Freedom train comin’

OIP-6

Velvalea Hortense Rodgers “Vel” Phillips (1923 – 2018) was an American attorney, politician, jurist, and Civil Rights activist, who served as an alderperson and judge in Milwaukee, Wisconsin, and as Secretary of State of Wisconsin (1978-1982), often as the first woman and/or African-American in her position.

Learn to do right; seek justice. Defend the oppressed. Take up the cause of the fatherless; plead the case of the widow. Isaiah 1:17

Woe to those who make unjust laws, to those who issue oppressive decrees, to deprive the poor of their rights and withhold justice from the oppressed of my people, making widows their prey and robbing the fatherless. Isaiah 10:1-2

Yet the Lord longs to be gracious to you; therefore he will rise up to show you compassion. For the Lord is a God of justice. Blessed are all who wait for him! Isaiah 30:18

“Woe to you, teachers of the law and Pharisees, you hypocrites! You give a tenth of your spices—mint, dill and cumin. But you have neglected the more important matters of the law—justice, mercy and faithfulness. You should have practiced the latter, without neglecting the former. Matthew 23:23

But let justice roll on like a river, righteousness like a never-failing stream! Amos 5:24

Justice is a big deal with God. The word is used 130 times in the Bible, 115 times in the Old Testament — 30 times in Isaiah alone. (And that is just the English word, “justice.” There are many other times justice and injustice are spoken of using other words or concepts that mean basically the same thing.) Justice is high on God’s list of values; right up there with righteousness, mercy, faithfulness and love. It is impossible to ignore in the scriptures.

Yet, for the longest time, white evangelical Christians have ignored it in the scriptures and in the world, going all the way back to the civil rights movement of the 1960s. There were some white mainline Christians marching with Martin Luther King, but not many. Even the Jesus Movement largely missed it, sticking mainly to the gospel message. Social justice was mostly associated with liberal churches, and it was thought that you preached a social gospel to the detriment and diminishment of the gospel of salvation. We were more concerned about people’s souls than their freedom, equality and worth as made in the image of God. Those who embraced all of these were few and far between. Even Martin Luther King was thought of as too liberal in his theology and there were moral questions over his lifestyle. So all of his many soul-stirring, prophetic sermons based on the prophecies of Isaiah and the minor prophets and the words of David and Jesus went largely unnoticed in the evangelical community. To our shame, we caught the gospel train, but missed the freedom train.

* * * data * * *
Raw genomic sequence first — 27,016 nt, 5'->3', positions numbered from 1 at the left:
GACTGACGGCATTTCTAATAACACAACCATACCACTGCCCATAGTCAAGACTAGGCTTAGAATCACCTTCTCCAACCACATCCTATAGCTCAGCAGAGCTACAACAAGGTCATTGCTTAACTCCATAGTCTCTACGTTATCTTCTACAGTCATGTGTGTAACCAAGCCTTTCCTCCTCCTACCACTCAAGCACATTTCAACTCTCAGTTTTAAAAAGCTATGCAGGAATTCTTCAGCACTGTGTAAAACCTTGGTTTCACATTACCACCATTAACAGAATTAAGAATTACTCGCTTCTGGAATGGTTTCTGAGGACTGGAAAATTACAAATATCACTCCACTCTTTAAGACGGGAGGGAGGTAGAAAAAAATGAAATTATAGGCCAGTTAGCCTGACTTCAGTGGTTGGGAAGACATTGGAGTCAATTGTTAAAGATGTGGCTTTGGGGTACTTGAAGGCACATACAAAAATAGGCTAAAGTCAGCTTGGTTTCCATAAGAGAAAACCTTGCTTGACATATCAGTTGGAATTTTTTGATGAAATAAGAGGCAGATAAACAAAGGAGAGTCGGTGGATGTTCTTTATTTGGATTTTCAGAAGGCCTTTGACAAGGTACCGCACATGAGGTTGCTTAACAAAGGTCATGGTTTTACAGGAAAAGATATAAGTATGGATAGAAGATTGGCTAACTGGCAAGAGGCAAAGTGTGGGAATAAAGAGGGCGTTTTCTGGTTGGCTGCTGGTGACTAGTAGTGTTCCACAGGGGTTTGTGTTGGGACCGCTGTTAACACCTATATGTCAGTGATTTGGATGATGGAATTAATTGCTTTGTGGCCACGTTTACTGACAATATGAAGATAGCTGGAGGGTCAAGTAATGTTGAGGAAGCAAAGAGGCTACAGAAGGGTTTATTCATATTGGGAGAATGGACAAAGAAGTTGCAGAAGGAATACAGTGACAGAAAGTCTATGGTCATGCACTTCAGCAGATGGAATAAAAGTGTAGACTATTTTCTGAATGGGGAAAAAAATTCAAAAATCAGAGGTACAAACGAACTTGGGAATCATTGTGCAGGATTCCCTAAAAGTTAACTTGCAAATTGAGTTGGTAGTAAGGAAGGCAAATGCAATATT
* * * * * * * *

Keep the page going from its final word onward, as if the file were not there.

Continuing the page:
We mustn’t miss this train again.

Biblical justice is all about fairness, impartiality, equity, and exacting punishment on those who do wrong. Justice is God’s way of lifting up those who are oppressed — those society tramples and leaves behind. It is the best of what people are marching for in our streets today, and we ignore an opportunity to connect with our neighbors over something that is close to the heart of God if we ignore this. People who need Jesus need to know how important justice is to Jesus as well.

This is what the gospel of welcome — grace turned outward — is all about; linking arms with those who see everyone as important in God’s kingdom, from the least to the greatest. This is a prophetic time for those who know Jesus to come alongside those who care about what God cares about whether they know Jesus or not.

This entry was posted in Christianity and politics, diversity, freedom, gospel of welcome, grace turned outward, politics, racism and tagged , , , . Bookmark the permalink.

8 Responses to Freedom train comin’

  1. Heather says:

    AMEN! AMEN! A M E N!

  2. Bob says:

    We like MLK as white people. We balk at Malcolm X. Why is that? IMO, Malcolm X was hitting the nerve of every white person, regardless of political or religious affiliation, as he petitioned for liberty. Read his speech, The Ballot or The Bullet. It’s (sadly) still relevant today.

    • jwfisch says:

      I will, Bob. Thanks for the tip.

    • wilee11 says:

      Hi Bob… I can’t say that Malcolm X hits my nerve, only that I disagree with a great many of his core beliefs (based on his speeches). It’s also worth noting that Malcolm X was himself, somewhat dismissive of Dr. King.

  3. joe wedan says:

    One of best passages in the Bible about this is from Micah 6:8: And what does the Lord require of you but to do justice, to love kindness, and to walk humbly with your God. That says it all.

  4. Dave says:

    I’m mourning for Mr. Floyd and his family, angry about what happened to him, and want justice for his family. I worry that I can say this in a way that will not be misunderstood, but I will try: I’m concerned that the slogan that is being used so prevalently today is obscuring the truth that George Floyd’s life matters, not because of his race, but because he was a child of God, made in the image of God, and we should weep (with God, and with those who weep) because the taking of George Floyd’s life tarnished God’s image, robbed and wounded Mr. Floyd’s family, and destroyed one of God’s precious creations. Some may say that’s a subtle distinction or an attempt at misdirection, but I believe it’s an undeniable, fundamental truth that is sorely missing from the discussion and the protests.

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